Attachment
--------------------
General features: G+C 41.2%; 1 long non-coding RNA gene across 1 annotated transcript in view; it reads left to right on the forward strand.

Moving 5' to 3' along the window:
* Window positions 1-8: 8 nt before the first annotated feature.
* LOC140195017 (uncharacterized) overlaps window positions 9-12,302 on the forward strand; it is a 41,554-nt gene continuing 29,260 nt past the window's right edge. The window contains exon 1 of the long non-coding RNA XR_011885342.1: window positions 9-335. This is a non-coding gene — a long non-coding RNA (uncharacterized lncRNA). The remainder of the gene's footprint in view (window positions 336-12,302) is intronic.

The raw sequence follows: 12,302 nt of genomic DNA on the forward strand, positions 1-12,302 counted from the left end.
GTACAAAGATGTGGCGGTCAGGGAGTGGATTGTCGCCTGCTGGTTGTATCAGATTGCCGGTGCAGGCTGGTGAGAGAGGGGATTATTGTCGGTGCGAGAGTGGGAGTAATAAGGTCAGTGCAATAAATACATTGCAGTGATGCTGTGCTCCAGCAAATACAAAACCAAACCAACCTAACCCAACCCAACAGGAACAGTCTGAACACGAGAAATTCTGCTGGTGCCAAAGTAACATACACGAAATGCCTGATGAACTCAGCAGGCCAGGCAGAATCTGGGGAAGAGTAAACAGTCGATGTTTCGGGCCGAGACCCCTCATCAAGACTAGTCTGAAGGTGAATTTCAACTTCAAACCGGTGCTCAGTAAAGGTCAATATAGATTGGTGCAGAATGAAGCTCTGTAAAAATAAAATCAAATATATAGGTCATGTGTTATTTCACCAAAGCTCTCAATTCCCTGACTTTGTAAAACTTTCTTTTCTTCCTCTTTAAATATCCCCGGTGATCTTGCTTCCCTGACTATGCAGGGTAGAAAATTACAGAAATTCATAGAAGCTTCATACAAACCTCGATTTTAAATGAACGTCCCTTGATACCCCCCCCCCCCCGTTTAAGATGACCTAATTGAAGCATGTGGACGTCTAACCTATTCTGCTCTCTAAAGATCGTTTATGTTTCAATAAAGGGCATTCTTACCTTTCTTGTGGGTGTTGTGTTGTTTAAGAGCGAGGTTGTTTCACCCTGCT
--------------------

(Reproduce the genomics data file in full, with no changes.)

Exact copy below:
General features: G+C 41.2%; 1 long non-coding RNA gene across 1 annotated transcript in view; it reads left to right on the forward strand.

Moving 5' to 3' along the window:
* Window positions 1-8: 8 nt before the first annotated feature.
* LOC140195017 (uncharacterized) overlaps window positions 9-12,302 on the forward strand; it is a 41,554-nt gene continuing 29,260 nt past the window's right edge. The window contains exon 1 of the long non-coding RNA XR_011885342.1: window positions 9-335. This is a non-coding gene — a long non-coding RNA (uncharacterized lncRNA). The remainder of the gene's footprint in view (window positions 336-12,302) is intronic.

The raw sequence follows: 12,302 nt of genomic DNA on the forward strand, positions 1-12,302 counted from the left end.
GTACAAAGATGTGGCGGTCAGGGAGTGGATTGTCGCCTGCTGGTTGTATCAGATTGCCGGTGCAGGCTGGTGAGAGAGGGGATTATTGTCGGTGCGAGAGTGGGAGTAATAAGGTCAGTGCAATAAATACATTGCAGTGATGCTGTGCTCCAGCAAATACAAAACCAAACCAACCTAACCCAACCCAACAGGAACAGTCTGAACACGAGAAATTCTGCTGGTGCCAAAGTAACATACACGAAATGCCTGATGAACTCAGCAGGCCAGGCAGAATCTGGGGAAGAGTAAACAGTCGATGTTTCGGGCCGAGACCCCTCATCAAGACTAGTCTGAAGGTGAATTTCAACTTCAAACCGGTGCTCAGTAAAGGTCAATATAGATTGGTGCAGAATGAAGCTCTGTAAAAATAAAATCAAATATATAGGTCATGTGTTATTTCACCAAAGCTCTCAATTCCCTGACTTTGTAAAACTTTCTTTTCTTCCTCTTTAAATATCCCCGGTGATCTTGCTTCCCTGACTATGCAGGGTAGAAAATTACAGAAATTCATAGAAGCTTCATACAAACCTCGATTTTAAATGAACGTCCCTTGATACCCCCCCCCCCCCGTTTAAGATGACCTAATTGAAGCATGTGGACGTCTAACCTATTCTGCTCTCTAAAGATCGTTTATGTTTCAATAAAGGGCATTCTTACCTTTCTTGTGGGTGTTGTGTTGTTTAAGAGCGAGGTTGTTTCACCCTGCT